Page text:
At filing, the Debtors, a luxury senior living retirement community in Dallas, Texas, noted that it "has been challenged by the COVID-19 Pandemic" and COVID's knock on impact on occupancy rates and ultimately its "ability to honor its long-term debt obligations and maintain its operational stability."
On June 23rd, the Court issued a final order authorizing the Debtors to access the $8.1mn balance of what is in total $10.1mn DIP financing being provided by UMB Bank, with the Debtor having received access to a first $2.0mn tranche on April 20th.
On August 4th, the Debtors filed a motion to amend the final DIP financing order by revising milestones and providing with UMB Bank, N.A. certain rights and remedies in connection with a Landlord Action [Docket No. 512].
The objection [Docket No. 557] explains, “As this Court knows, the Landlord Litigation is an important asset of the estate. The resolution or settlement of the Landlord Litigation will be the single most important factor in determining the future viability of Edgemere.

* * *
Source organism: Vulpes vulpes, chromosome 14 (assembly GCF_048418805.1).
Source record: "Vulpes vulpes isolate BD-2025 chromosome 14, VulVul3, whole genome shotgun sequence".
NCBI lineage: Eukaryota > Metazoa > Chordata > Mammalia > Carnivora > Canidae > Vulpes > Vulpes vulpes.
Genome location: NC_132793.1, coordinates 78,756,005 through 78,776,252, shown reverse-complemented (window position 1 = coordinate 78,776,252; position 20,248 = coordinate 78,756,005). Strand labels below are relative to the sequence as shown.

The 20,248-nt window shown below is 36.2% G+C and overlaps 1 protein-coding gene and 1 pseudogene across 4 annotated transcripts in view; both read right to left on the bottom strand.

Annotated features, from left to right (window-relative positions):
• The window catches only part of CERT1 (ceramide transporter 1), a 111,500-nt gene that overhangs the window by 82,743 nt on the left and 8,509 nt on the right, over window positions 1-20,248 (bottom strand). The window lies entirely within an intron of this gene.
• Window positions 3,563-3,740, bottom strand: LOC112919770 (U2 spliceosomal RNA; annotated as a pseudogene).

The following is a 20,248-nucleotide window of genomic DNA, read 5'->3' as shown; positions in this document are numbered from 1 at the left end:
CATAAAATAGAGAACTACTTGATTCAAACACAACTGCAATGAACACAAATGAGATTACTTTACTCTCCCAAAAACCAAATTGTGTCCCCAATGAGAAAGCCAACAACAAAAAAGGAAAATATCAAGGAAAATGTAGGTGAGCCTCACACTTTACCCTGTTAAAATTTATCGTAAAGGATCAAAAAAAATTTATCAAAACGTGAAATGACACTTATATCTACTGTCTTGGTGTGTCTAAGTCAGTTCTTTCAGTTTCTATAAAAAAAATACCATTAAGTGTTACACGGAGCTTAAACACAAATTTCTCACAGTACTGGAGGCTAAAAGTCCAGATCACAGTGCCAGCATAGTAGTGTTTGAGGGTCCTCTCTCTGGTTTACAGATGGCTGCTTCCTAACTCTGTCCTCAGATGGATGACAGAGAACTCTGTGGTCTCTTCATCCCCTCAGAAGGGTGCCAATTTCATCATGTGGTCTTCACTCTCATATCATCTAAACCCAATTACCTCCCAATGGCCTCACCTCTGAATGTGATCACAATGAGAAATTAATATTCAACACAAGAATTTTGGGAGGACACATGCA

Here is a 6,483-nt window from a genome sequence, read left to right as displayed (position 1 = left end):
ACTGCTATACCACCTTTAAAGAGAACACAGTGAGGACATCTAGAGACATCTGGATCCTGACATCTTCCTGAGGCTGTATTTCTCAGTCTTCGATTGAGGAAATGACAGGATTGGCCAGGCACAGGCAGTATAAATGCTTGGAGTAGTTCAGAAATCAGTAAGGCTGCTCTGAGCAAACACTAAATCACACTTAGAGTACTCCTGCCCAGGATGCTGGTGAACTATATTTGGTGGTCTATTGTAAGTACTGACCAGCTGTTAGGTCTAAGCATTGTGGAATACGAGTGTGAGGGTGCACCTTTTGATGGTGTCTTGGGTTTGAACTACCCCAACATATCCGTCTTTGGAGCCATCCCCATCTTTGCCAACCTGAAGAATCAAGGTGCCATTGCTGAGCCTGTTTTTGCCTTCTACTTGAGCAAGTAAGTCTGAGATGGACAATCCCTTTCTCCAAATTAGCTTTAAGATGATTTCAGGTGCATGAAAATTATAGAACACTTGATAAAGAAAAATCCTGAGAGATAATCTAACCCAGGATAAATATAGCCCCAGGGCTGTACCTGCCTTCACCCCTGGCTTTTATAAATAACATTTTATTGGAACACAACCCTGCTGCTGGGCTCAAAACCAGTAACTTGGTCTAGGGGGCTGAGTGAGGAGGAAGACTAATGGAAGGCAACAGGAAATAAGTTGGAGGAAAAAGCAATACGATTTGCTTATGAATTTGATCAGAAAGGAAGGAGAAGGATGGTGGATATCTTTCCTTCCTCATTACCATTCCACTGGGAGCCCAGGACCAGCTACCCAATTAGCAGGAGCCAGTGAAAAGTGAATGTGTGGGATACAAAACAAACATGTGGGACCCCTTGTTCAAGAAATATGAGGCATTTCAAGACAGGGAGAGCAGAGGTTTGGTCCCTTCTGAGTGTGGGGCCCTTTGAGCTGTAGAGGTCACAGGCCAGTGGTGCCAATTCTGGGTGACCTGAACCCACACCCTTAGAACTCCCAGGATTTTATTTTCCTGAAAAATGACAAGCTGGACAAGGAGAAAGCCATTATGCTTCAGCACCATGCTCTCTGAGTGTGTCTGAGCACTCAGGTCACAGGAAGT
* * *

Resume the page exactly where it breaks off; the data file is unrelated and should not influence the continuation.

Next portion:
The Bondholders are apparently not willing to allow the Debtor, as a fiduciary of the estate, the authority to prosecute, and to negotiate the potential settlement of, the Landlord Litigation on behalf of the estate without their material participation, influence and indirect control
The Bondholders first requested permission to intervene in the Landlord Litigation in order to assert their own causes of action. Intervention would have effectively provided the Bondholders with veto power over any attempt by the Debtor to settle the Landlord Litigation without their consent (the Landlord would not have settled without a release from both plaintiffs if the Bondholders would have been allowed to intervene). The Court denied the intervention, correctly finding that the Debtor, as a fiduciary to all creditors of the estate, adequately represented the interest of the estate in the prosecution of that litigation.